The F1 season is well underway now and it’s looking like a good one with no sign of last year’s Vettel/Red Bull steamroller leaving everyone trailing.
Hop on a low-cost long-haul flight and there are some great exotic locations that do F1 in their own particular style.
Shanghai hosts the Chinese Grand Prix in mid-April as they have since 2004. An investment of $240 million makes this reputedly the most expensive track ever built. Not surprising, since it was sited on marshland that needed 40 000 stone pillars to stabilise it before building began.
You can’t miss the local culture here. The circuit layout is shaped like the Chinese character ‘shang’, meaning ‘high’ or ‘above’. The team buildings are arranged like pavilions in a lake to resemble the ancient Yugan Garden in Shanghai.
Plenty of thought has gone into the 29 000 spectator seats with nearly 80% of the circuit in view. Keep your eyes focussed on the very demanding 270º turn 1 and 2, which tightens trickily at the end.
Schumi scored his last GP victory here in 2006. Can he score his next here in April? As they say in F1, anything’s possible.
Later in the year, In September, Singapore is the place to be. Especially if you enjoy the nightlife. Since 2008, when it became F1’s first night race, this ‘Monaco of the East’ has become a glam destination for celebs and petrolheads alike. Notorious as the scene of Nelson Piquet’s ‘crashgate’ controversy, its trickiest corner according to the drivers is the Singapore Sling chicane.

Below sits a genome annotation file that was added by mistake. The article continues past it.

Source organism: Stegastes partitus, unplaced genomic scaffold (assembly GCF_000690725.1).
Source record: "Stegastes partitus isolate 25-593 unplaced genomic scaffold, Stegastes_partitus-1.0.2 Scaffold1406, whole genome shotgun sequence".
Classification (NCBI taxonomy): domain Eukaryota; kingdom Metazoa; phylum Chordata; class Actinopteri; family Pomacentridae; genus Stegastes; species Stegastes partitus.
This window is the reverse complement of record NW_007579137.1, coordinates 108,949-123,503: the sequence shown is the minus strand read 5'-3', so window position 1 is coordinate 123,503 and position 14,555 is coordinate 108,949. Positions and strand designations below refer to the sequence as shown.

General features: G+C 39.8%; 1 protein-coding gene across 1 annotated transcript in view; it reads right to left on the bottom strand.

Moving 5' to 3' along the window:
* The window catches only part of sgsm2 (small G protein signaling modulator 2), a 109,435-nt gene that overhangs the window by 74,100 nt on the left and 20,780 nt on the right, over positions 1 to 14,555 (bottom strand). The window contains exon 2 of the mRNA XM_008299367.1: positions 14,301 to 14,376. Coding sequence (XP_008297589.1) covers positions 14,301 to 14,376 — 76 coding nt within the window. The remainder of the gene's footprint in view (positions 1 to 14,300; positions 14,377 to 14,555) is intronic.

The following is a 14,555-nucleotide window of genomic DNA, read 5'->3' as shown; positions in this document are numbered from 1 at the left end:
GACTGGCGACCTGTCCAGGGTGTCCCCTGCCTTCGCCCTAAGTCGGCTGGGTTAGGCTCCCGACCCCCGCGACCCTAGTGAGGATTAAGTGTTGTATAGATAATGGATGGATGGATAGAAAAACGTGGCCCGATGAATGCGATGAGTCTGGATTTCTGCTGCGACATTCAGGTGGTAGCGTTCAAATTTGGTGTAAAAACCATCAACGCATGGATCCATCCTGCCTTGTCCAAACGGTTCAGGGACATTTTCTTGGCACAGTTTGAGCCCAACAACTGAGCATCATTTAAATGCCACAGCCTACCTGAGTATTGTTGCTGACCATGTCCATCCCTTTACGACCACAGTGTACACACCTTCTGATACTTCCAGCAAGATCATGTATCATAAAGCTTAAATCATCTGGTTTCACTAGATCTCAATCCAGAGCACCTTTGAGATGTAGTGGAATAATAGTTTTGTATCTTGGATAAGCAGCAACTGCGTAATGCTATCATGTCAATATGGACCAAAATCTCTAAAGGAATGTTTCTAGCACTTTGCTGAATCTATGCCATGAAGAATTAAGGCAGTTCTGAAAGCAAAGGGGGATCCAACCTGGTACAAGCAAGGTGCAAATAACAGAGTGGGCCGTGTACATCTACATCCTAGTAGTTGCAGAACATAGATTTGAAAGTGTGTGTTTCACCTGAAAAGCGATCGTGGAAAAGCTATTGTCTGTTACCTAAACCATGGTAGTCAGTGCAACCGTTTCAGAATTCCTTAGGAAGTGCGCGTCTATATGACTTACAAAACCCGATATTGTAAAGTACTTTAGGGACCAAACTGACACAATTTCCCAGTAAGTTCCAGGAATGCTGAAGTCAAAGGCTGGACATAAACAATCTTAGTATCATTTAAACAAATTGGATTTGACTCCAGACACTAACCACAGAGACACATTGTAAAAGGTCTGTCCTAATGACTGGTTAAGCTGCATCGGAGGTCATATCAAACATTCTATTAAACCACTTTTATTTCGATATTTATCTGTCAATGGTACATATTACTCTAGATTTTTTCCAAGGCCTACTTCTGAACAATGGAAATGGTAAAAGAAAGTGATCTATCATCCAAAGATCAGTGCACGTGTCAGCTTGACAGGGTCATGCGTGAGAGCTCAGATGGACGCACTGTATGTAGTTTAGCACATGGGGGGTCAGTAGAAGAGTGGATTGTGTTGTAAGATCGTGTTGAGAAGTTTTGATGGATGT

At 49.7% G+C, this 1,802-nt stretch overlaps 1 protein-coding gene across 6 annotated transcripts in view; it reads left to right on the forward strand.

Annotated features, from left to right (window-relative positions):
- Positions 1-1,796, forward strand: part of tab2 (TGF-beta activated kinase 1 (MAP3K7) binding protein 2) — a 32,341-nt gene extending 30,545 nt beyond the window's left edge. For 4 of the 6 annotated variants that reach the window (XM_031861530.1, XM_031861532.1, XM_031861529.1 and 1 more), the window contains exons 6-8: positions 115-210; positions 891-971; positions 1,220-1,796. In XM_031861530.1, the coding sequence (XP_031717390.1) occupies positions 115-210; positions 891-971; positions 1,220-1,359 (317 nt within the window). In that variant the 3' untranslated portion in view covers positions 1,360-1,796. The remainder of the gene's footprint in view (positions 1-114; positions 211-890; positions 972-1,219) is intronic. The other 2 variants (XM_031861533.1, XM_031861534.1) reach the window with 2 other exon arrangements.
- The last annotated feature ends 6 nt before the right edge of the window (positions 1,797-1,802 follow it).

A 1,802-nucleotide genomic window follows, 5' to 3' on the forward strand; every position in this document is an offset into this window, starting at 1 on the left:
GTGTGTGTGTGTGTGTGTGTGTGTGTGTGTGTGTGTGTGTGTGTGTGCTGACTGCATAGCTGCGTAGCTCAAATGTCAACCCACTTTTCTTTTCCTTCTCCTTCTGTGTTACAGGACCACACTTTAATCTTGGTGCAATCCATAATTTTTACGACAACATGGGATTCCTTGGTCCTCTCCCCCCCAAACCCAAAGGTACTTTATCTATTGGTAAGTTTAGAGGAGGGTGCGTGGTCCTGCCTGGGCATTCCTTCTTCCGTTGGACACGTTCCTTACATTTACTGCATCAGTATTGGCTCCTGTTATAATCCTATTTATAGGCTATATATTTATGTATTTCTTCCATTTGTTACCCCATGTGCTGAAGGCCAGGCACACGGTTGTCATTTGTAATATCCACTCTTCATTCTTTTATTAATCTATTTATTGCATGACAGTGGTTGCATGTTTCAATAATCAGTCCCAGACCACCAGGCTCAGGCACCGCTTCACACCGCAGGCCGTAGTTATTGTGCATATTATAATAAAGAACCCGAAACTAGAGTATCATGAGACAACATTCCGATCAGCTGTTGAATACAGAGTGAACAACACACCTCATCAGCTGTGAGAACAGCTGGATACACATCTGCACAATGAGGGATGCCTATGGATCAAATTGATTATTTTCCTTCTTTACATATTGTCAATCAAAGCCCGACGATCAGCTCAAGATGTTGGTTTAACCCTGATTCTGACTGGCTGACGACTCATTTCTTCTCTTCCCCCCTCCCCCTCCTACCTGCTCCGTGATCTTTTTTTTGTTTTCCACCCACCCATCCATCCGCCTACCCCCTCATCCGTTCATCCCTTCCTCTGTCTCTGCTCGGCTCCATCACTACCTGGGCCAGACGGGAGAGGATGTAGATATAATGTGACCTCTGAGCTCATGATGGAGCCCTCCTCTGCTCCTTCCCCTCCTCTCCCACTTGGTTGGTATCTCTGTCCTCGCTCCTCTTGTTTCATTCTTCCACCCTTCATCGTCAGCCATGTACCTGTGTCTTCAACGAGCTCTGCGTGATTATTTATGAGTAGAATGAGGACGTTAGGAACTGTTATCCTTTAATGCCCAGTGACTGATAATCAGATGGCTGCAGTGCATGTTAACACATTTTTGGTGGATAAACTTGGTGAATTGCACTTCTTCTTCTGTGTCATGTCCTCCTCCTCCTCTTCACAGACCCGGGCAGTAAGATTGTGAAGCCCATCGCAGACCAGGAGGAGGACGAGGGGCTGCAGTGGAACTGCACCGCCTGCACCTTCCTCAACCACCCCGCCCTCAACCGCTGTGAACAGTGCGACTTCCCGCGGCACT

After a hot day at the Marina Bay circuit, you don’t have to go far to relax: the next-door neighbour is the £3.5 billion 2561-room Marina Bay Sands hotel, complete with indoor canal!
The Japanese Grand Prix at the Suzuka circuit was the Far East’s pioneer in holding F1 races. As long ago as 1976, when James Hunt clinched his championship in a monsoon, racing has been memorable here. A real driver’s circuit with some seriously daunting high-speed corners, it has a unique figure-of-eight layout.
It was also the scene of the infamous finale of the 1990 championship when Ayrton Senna drove Alain Prost off the road at the first corner to win the championship.
The circuit is 50 km south-west of Nagoya, Japan’s third largest city. Despite being enormously popular with Japan’s F1 fans, getting to and from the circuit works with typical efficiency with fast bus/rail links to the local Shiroko Station which is just a quick taxi ride from the circuit.
Leave a little time to check out the Motopia complex and take a ride on the enormous big wheel that dominates the circuit skyline. Speaking of domination, Michael Schumacher is the one who has done so here, winning six times. Not as many as McLaren though, who have nine Suzuka wins, so far.
To make sure you keep up with the action on the track and behind the scenes, rent yourself a Fanvision handheld TV console. It bridges the language gap too.
The Abu Dhabi GP in November is a good way to avoid the approaching winter chills without having to fly too far.
F1’s first day-into-night race, the Yas Marina circuit has been entertaining race fans since 2009. As part of this vast circuit complex, there’s plenty beyond the racing to keep you occupied.
The main attraction is Ferrari World, dedicated to the world of the Prancing Horse. The world’s biggest indoor theme park has rides like the fastest rollercoaster on earth: Formula Rossa gets up to 240 km/h and puts your body through almost as many g-forces as a F1 driver.
Enjoy your F1 watching wherever it takes you. Let us know which Grand Prix you get to see, and what the highlights were. We’d like to hear from you.